Indian Runners are egg laying ducks who are not made for the cold. When we purchased them both Joel and I knew they would not be lasting through the winter, but we both found ourselves so taken with them that even as the days grew shorter we found ourselves hesitant to slaughter them. The Indian Runners are beautiful ducks. Ours were a buff and white color and they were fast, nervous, and camera shy. The ducks stuck together and because of their similar coloring it was near to impossible to tell them apart. The females are shorter and have louder voices, but that was really the only way to tell them apart.
Yesterday it snowed and we knew the ducks were approaching their final days. This morning Joel and I took care of the six remaining ducks. I still refuse to do any of the messy parts. I plucked feathers and hauled hot water and brought in ducks from their pen and cried. Even though I know the cold temperatures of January and February would have killed them I still felt like a betrayer as I brought each duck up to Joel, with their feet cupped in my hands to keep them warm and their heads tucked into my elbow crook.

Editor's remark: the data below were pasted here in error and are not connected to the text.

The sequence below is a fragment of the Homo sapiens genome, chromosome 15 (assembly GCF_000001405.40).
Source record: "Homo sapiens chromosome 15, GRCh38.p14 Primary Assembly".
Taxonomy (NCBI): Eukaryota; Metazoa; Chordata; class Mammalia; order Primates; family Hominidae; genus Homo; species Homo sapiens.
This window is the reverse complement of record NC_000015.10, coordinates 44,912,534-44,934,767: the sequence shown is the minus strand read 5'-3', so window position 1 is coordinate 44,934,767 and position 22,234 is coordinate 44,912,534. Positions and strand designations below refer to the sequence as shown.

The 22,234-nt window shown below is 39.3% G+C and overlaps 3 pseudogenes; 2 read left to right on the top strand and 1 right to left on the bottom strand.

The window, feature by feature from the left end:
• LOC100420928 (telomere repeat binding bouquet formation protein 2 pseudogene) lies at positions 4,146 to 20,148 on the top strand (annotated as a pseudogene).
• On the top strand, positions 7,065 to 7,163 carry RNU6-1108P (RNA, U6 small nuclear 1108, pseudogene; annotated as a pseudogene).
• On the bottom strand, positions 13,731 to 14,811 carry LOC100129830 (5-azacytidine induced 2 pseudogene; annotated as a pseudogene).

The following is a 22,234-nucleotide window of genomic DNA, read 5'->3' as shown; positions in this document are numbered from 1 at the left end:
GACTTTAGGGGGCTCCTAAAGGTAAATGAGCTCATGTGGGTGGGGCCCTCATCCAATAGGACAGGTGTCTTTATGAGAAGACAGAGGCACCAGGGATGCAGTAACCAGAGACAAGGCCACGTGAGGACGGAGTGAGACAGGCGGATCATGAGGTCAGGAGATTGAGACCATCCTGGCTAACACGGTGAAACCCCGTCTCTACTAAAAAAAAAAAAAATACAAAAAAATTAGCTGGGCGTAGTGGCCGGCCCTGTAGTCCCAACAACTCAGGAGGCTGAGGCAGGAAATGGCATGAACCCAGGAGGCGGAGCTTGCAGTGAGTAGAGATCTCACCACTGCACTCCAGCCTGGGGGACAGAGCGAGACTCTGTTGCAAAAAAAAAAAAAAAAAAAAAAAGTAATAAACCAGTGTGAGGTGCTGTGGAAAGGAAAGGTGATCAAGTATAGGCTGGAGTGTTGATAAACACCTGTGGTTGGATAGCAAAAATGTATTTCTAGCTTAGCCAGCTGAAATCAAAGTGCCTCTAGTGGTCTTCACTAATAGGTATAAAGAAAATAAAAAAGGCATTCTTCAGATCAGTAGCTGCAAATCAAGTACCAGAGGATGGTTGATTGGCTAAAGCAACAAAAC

With each duck, we say goodnight, and we say thank you. It is not with callousness or with ease that either of us do this deed.
I am upset and worried by the disconnect between people and the food we eat. I know I, out of respect,will never eat another glossy shrink wrapped piece of meat from the supermarket.
It is upsetting to have the blood of these animals on my hands, but I feel strongly, that it is the only way that it is honest.